Russian Grand Prix Betting

As improbable as it may seem, Russia has never been a force in international motor racing. In fact, it was not until 2010 that a Russian driver ever participated in a Formula One World Championship, when Vitaly Petrov joined Renault. And it wasn’t until the following year, at the season opener in Australia, that Petrov took his place on the podium, finishing in third behind race-winner Sebastian Vettel of Germany and runner-up Lewis Hamilton of Great Britain.

Without a national racing hero to lead the way, the superpower had not strong incentive to compete for checkered flags. But that doesn’t mean there has never been a Russian Grand Prix. Quite the contrary, Russia was one of the earliest nations to embrace road racing, conducting its first national championship on 7 June 1913, nearly a full decade before the 24 Hours of Le Mans was inaugurated.

That first Russian Grand Prix was conducted at a circuit in St. Petersburg and won by a local driver named Georgy Suvorin, who piloted a Benz across the finish line ahead of his compatriot I. Ivanov driving a Russo-Balt. Third place went to France’s Rene Nothombe in a Métallurgique. The event was so successful that a second edition was scheduled for May of 1914 on the same course, which was won by Germany’s Willy Scholl. Russia’s S. Ovsyannikov came in second driving a Vauxhall, while Italian Beria d’Argentine in an Aquila Italiana took third.

It was certainly not for a lack of interest that Russia abandoned Grand Prix racing from 1915 onward. First, the outbreak of the First World War interrupted racing and then right on its heels came the Russian Civil War. With the establishment of the Union of Soviet Socialist Republics in 1922, the Russian Grand Prix was not resumed. Indeed, no major motor sports events at all took place behind the Iron Curtain thereafter.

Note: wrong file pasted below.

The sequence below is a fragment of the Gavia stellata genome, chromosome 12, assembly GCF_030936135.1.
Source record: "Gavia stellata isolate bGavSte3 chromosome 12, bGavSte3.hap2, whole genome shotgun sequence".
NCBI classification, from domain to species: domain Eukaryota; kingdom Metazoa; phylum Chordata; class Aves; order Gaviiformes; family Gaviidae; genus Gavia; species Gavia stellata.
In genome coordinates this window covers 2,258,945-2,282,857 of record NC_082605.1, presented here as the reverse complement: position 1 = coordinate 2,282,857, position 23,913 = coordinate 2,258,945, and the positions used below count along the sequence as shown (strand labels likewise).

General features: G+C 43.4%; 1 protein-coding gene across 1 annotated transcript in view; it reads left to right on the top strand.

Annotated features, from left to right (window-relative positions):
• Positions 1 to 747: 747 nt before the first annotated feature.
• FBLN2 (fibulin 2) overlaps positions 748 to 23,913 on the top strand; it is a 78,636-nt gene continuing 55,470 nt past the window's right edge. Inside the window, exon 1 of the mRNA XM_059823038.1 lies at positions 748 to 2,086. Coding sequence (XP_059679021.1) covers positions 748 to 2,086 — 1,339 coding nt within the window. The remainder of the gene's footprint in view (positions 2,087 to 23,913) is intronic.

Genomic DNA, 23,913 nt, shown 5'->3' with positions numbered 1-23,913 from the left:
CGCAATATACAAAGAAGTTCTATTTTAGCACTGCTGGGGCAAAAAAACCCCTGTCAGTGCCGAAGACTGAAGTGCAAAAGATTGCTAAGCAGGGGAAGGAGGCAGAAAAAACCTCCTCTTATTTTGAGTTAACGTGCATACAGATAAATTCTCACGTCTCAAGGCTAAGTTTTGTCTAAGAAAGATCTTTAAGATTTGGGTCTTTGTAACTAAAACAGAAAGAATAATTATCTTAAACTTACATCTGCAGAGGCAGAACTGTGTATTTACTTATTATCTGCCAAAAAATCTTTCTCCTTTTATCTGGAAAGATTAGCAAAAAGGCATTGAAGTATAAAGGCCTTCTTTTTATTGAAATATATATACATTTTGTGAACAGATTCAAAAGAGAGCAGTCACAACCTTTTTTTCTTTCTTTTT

Nevertheless, in the early 1980s the construction of a new world-class circuit was proposed for Moscow, with the track’s key race to be named the “Grand Prix of the Soviet Union.” The event was listed a provisional FIA calendar for 1983, but bureaucratic interference eventually prevented the Grand Prix from being held. The race was deleted from all subsequent schedules and no more was said of it, even after Hungary became the first communist country to host a race in 1986.

After the fall of the Iron Curtain in 1989, Russia went through a period of rebuilding and did not seriously consider racing activities until 2001, when President Vladimir Putin expressed support for the construction of a new circuit near Pulkovo Airport called the “Pulkovskoe Ring.” Although the race never came to fruition, the seed had been planted, and in 2003, the Moscow council approved the building of a track in the Molzhaninovsky area of the city’s Northern District. When that commercial project fell through, plans got under way in 2008 for a Formula One circuit in the town of Fedyukino within the Volokolamsky District of Moscow Province. Known as the Moscow Raceway, the Hermann Tilke-designed track was completed in 2012 to host Formula One and Moto GP races, but the plan to host a Grand Prix at the new raceway was never realised.

Now, in the wake of the Winter Olympic Games taking place in February 2014, plans have emerged for the Russian Grand Prix to be reincarnated in Sochi, Russia. A 5.9-kilometer circuit is supposed to be used along the Black Sea coast around the site of the 2014 Olympic Village, with a deal in place with FIA for seven years of F1 racing through 2020. The qualifying will begin on 10 October, with the race scheduled to begin two days later as the 16th leg of the 19-race F1 season.

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